Options for Changing Behaviour

Although there is always likely to be a minority of households who will refuse to participate in recycling (perhaps as many as one in five), and similar numbers are resistant to being told what to do, the vast majority believe they can do more -with the right kind of help. 'Make recycling easy' was the overwhelming message from both the focus groups and household survey. For many people, this means making recycling as easy as throwing away normal refuse. Not surprisingly, therefore, provision of kerbside recyclables collections and more bring sites close to home were the two most popular interventions that people thought would motivate them to do more recycling - supported by 77% and 71% respectively.

Medium and low recyclers felt they needed to be reminded about recycling more directly. As well as specific information, visibility of bring banks acts as an important reminder for some. High recyclers want local Councils to take a wider range of materials. In reality, people tend to obtain most of their information on recycling by accident - from what they have seen around them. However, people expect information on recycling to be provided to them by the local Council, or environmental campaigning groups.

A common perception that recycling saves Councils money is one of several powerful myths about waste generally, and local government in particular, that influences how people respond to the idea of being asked to do more recycling. Long held views about the Council Tax make it difficult for people to think about how direct charging would differ from the present system, and how they might benefit. Charging is often perceived as imposing extra costs. It is seen as especially unacceptable by low income households and low recyclers, and unfair by a majority. People respond moderately positively to the idea of financial rewards for recycling. Both in relation to rewards and information, people were most comfortable with ideas that made sense in relation to established cultural norms -e.g. TV advertising, reward cards, web sites (for professionals).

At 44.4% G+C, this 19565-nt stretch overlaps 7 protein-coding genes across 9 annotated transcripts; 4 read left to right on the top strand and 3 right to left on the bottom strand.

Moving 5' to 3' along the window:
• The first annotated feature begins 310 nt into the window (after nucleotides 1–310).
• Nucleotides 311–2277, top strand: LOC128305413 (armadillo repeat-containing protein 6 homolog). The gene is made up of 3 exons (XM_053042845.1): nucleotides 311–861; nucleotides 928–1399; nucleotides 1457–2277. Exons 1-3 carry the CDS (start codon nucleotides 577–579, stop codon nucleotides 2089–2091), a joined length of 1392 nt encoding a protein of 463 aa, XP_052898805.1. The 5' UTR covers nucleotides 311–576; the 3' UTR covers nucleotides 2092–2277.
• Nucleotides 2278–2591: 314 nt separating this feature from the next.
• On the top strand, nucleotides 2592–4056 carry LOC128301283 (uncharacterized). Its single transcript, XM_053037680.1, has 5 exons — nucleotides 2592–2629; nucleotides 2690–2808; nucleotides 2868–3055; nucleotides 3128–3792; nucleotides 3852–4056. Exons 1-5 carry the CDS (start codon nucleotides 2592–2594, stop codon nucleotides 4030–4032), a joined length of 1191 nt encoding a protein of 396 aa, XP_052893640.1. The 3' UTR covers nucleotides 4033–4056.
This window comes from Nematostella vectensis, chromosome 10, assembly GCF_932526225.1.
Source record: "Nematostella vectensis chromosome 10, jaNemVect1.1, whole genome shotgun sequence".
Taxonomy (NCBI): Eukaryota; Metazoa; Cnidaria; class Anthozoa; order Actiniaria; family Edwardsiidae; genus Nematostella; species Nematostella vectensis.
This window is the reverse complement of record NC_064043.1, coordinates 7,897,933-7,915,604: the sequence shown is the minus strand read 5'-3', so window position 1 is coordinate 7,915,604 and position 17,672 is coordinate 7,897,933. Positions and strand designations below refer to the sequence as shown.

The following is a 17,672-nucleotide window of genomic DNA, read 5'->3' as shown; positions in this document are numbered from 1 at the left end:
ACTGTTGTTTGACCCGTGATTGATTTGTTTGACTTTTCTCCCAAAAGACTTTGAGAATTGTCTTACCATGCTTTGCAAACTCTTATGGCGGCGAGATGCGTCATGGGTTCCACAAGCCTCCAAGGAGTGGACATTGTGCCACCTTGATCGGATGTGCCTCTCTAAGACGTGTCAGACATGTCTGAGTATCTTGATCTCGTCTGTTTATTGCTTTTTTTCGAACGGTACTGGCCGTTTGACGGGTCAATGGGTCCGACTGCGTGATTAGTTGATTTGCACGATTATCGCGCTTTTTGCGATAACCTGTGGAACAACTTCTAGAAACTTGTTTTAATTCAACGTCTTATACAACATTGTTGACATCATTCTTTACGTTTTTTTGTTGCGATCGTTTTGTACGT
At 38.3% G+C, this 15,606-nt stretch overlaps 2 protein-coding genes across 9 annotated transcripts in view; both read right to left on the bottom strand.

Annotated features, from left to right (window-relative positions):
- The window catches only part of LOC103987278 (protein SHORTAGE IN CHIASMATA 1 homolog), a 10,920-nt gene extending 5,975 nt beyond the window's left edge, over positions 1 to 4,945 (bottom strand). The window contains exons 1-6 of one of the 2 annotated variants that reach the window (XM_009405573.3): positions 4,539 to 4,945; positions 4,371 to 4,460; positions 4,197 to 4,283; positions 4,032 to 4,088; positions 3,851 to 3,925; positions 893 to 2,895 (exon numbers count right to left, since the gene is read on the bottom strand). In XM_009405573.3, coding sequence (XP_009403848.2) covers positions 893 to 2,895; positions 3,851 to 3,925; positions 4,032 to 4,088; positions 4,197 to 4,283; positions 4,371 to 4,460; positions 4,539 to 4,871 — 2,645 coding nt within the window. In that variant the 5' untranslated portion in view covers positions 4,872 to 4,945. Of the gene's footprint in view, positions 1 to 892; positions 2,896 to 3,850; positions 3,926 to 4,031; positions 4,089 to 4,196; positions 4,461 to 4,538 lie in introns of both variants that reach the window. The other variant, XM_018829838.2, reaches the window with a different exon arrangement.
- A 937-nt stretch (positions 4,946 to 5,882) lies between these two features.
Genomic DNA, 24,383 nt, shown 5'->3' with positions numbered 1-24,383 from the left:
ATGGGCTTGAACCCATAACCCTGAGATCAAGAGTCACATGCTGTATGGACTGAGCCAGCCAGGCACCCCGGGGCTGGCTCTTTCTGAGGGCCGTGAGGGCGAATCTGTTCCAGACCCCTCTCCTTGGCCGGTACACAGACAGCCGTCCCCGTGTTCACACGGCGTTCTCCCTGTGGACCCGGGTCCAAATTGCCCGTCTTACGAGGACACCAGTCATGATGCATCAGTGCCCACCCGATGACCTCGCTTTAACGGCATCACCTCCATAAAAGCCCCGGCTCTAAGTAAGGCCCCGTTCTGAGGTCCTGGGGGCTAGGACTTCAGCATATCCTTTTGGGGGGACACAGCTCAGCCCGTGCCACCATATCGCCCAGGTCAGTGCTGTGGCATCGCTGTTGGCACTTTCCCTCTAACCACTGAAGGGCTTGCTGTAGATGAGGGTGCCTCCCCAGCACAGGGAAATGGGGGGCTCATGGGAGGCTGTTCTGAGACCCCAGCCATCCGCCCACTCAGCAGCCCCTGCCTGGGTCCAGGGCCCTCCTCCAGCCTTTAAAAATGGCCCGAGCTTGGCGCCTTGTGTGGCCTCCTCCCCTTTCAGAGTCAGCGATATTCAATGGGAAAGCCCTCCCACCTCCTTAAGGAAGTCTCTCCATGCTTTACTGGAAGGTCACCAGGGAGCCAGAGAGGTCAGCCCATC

People think that 'carrots' should come before 'sticks' - which would mean greater investment in making recycling easier (less effort) first. Some feel that greater, and demonstrable, commitment from local Councils should be demanded before people are punished for their own lack of commitment to recycling. If waste behaviour is to be transformed as required, building trust and dialogue with household customers of recycling services will be at least as important as providing extra facilities and new services.

0 0

Post a comment